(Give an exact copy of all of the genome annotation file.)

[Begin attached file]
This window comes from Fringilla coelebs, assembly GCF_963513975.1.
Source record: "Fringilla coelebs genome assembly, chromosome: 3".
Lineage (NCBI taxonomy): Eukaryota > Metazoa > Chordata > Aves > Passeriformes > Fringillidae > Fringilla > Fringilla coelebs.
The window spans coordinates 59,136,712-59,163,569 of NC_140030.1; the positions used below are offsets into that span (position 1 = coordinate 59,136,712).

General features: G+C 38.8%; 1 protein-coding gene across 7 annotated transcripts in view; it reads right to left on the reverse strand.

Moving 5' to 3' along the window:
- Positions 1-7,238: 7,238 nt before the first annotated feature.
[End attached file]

This window comes from Fringilla coelebs, assembly GCF_963513975.1.
Source record: "Fringilla coelebs genome assembly, chromosome: 3".
Lineage (NCBI taxonomy): Eukaryota > Metazoa > Chordata > Aves > Passeriformes > Fringillidae > Fringilla > Fringilla coelebs.
The window spans coordinates 59,136,712-59,163,569 of NC_140030.1; the positions used below are offsets into that span (position 1 = coordinate 59,136,712).

General features: G+C 38.8%; 1 protein-coding gene across 7 annotated transcripts in view; it reads right to left on the reverse strand.

Moving 5' to 3' along the window:
- Positions 1-7,238: 7,238 nt before the first annotated feature.